A year of diversity initiatives
Illinois State University continues to make progress in its longstanding commitment to create a more inclusive and hospitable environment for employees and students alike.
Over the past year, Illinois State celebrated diversity in myriad ways, from events and exhibits, to the task force dedicated to improving inclusion on campus. The following initiatives illustrate some of the work of students, faculty, staff, and administrators
The Campus Climate Task Force wrapped up a year of gathering data and hearing from groups across campus to develop short- and long-term recommendations, including one for a University Diversity Council. A final report is expected this fall. The administration’s Implementation Team is pushing forward to address short-term solutions, and working to create web pages that will allow transparent updates on the progress on answering the task force suggestions.
Moving beyond conversations was the goal of a group of College of Arts and Sciences administrators and faculty who came together for the CAS Leaders in Action: Engagements with Diversity in the College. The group’s goal is to find a path toward increasing faculty diversity.
Events and exhibits
Diane Guerrero addressed a sold-out Cultural Dinner with compassion, recounting her family’s struggles as Latinx in the United States. Marc Lamont Hill’s keynote for the Martin Luther King Jr. Cultural Dinner resounded to another sold-out crowd as a call to action for young people.
The International Seminar Series examined peace and conflict across the globe, with speakers exploring such topics as “Islam Beyond Violent Extremism” and “Co-existence and Exchange Efforts Among Jews and Arabs in the Context of the Israeli-Palestinian Conflict.” Professor of History Amy Wood and Assistant Professor of Art Vanessa Schulman tackled the history of the intersection of race and voter suppression during the Super Tuesdays: the Culture of Voting Lecture Series.
The dedication of the newly renovated Rosa Parks Room in Watterson Towers now includes a permanent exhibit that highlights key moments in the Civil Rights Movement, and looks to Parks as more than the woman who refused to give up her seat on a bus.
An exhibit from Professor Shelly Clevenger’s Victimology class viewed violence through the eyes of a child.
Affinity groups celebrated commencement with ceremonies that included Umoja, Lavender Graduation, Nuestros Logros, and the new MAPS—a celebration of Middle Eastern, Asian, Pacific Islander, and Southeast Asian students.
Campus initiatives and programs
The Culturally Responsive Campus Community (CRCC) Conference returned to campus to focus on understanding and approaching conversations on oppression, and to equip attendees with strategies to talk about oppression in their workplaces and lives.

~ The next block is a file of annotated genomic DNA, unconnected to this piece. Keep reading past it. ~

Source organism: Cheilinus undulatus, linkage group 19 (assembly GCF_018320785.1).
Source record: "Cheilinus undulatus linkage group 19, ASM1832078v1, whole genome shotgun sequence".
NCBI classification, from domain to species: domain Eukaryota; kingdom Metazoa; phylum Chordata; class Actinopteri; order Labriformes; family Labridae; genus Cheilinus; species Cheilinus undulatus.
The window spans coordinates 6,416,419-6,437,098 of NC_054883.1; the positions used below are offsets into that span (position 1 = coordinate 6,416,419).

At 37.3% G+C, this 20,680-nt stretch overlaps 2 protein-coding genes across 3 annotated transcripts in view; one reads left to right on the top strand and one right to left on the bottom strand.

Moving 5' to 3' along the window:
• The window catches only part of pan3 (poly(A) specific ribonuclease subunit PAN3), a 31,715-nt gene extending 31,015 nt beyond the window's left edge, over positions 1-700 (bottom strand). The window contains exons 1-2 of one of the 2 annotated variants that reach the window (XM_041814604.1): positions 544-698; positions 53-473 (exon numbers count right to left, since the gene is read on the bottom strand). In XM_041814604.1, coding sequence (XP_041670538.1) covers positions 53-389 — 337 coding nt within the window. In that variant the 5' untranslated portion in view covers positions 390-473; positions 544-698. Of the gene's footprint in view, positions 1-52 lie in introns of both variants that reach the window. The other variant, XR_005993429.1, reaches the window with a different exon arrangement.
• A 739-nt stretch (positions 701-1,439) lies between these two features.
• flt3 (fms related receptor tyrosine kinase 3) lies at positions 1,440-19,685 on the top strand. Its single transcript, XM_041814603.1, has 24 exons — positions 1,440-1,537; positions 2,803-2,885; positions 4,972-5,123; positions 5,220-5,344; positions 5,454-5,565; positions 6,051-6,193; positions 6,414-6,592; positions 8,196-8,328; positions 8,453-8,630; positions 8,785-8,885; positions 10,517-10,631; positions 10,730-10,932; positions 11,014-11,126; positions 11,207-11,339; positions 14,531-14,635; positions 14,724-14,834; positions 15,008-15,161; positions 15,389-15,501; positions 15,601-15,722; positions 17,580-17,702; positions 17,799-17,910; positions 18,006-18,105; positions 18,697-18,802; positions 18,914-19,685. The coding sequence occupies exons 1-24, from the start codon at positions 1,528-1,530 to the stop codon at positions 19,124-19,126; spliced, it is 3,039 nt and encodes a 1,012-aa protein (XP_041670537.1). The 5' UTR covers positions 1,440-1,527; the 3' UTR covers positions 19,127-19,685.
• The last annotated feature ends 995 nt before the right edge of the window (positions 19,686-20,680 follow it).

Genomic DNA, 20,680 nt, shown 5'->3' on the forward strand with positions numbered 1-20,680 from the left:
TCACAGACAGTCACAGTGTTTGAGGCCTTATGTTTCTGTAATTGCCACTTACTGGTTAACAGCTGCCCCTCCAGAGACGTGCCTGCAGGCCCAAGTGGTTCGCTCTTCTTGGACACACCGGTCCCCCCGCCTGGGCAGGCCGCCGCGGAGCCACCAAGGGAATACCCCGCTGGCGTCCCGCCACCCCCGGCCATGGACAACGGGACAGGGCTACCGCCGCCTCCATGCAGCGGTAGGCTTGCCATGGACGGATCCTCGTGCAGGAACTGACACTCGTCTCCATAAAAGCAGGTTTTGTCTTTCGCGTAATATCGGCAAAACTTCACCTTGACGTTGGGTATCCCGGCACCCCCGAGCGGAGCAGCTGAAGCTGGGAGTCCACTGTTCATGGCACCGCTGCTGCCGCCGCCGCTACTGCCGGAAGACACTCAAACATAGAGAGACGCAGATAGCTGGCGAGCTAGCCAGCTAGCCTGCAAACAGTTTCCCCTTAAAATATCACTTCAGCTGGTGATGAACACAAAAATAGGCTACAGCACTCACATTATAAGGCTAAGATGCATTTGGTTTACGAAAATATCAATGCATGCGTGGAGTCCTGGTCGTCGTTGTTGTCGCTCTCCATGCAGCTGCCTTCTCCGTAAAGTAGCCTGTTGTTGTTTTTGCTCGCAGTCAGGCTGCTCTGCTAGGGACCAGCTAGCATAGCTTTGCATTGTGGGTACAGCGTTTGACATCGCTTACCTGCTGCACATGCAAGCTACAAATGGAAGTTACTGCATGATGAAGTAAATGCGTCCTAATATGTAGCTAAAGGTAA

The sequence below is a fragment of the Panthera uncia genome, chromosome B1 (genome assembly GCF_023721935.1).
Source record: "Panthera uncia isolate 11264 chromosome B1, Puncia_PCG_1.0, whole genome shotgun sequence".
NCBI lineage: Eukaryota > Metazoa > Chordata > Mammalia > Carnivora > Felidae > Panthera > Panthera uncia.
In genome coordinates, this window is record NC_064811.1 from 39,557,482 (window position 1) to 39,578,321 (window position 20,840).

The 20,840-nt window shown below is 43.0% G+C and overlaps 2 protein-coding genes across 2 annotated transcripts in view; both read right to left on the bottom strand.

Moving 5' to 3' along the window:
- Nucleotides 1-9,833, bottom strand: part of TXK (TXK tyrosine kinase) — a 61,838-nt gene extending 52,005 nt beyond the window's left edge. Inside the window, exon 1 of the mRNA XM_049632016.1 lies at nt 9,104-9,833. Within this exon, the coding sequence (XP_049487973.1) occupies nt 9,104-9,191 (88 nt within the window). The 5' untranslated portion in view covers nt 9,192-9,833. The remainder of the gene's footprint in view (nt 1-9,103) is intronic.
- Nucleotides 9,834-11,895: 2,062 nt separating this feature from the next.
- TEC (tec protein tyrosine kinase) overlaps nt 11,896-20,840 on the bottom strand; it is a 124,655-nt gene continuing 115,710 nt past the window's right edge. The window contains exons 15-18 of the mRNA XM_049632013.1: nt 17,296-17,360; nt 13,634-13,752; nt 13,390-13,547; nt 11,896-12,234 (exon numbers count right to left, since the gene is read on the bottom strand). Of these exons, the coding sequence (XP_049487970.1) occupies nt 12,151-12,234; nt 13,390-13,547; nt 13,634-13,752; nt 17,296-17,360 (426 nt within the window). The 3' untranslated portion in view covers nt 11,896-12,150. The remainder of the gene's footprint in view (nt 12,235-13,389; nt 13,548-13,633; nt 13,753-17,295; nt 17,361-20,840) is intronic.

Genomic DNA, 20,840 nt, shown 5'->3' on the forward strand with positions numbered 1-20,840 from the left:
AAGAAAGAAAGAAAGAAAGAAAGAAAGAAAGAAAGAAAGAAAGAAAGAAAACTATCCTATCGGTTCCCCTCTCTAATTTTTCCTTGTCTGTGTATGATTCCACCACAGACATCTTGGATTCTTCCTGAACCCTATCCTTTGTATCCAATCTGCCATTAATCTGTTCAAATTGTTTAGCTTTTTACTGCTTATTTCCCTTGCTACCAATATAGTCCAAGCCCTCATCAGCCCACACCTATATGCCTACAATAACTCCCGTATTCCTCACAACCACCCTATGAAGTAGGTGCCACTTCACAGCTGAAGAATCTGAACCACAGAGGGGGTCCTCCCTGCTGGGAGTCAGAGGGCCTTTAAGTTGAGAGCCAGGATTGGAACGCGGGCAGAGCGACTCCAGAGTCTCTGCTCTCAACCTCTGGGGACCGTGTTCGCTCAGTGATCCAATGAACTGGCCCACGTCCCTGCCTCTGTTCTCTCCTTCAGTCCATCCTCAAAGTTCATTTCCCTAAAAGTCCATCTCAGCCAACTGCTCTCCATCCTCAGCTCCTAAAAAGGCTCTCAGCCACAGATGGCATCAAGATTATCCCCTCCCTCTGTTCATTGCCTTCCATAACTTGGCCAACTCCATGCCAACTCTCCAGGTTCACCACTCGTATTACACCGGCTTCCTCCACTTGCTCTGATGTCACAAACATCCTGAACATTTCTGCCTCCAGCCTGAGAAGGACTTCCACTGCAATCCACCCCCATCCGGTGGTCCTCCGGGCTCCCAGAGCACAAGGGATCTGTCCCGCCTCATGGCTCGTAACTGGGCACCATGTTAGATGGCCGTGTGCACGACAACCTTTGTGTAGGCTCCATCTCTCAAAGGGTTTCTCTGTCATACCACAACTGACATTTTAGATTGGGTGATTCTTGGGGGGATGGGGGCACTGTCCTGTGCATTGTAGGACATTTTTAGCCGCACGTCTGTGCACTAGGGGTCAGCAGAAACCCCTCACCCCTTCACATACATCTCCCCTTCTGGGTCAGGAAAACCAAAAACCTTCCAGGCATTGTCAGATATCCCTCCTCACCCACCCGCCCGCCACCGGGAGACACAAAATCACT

Student support groups, such as the League of Extraordinary Genders (TLEG), continue to grow on campus. The Feminist Led Activist Movement to Empower (FLAME) once again led the Take Back the Night efforts. And faculty and staff joined to help for the Committee Assisting Undocumented Student Achievement (CAUSA), which provides support and assistance for undocumented students and the children of undocumented families.
Diversity Advocacy’s Black and Latino Male Summit from Diversity Advocacy welcomed speaker Manuel Salgado under the theme “A Different Shade of Color: The Pursuit of Happiness.” The office presented “Tunnels of Oppression” that combined theatre and interactive demonstrations to raise awareness of different forms of oppression. Diversity Advocacy also continued to provide Safe Zone workshops and Lunch ’n Learn speakers.
The Mentoring, Academics, Scholarship and Achievement Initiative (MASAI) relaunched through University College to continue work on the retention of first-year underrepresented and first-generation students at Illinois State.
Former President David Strand was on hand to help award the Strand Diversity Achievement Award to staff member Dave Bentlin. And organizations, individuals, and programs took home awards at the annual Commitment to Diversity Awards.
A new series of workshops from the Center for Teaching, Learning and Technology (CTLT) worked with faculty to ensure dialogues of respect in the classroom with challenging topics that include microagressions and privilege.
The Office of Disability Concerns changed the department name to Student Access and Accommodation Services to reflect a commitment to providing an environment of social justice and inclusivity.
The National Endowment for the Arts awarded a $10,000 grant to support the journal Obsidian. Edited by Associate Professor of English Duriel Estelle Harris, and designed by the University’s Publications Unit, the journal focuses on literature and arts in the African diaspora.
Interim Chair of the College of Business Roberta Trites received the honor of the 16th International Brothers Grimm Award. When she receives the award in Osaka, Japan, Trites plans to present a portion of her latest book, Twenty-First Century Feminism in Children’s Literature.
One of the favorite sayings of Illinois State University’s President Larry Dietz is “the biggest room we have is the room for improvement.” This idea extends to efforts to increase diversity and inclusion on campus, one of the core values of the University.
For future stories highlighting some of the campus efforts toward diversity and inclusion, stay tuned to the Identity newsletter throughout the year.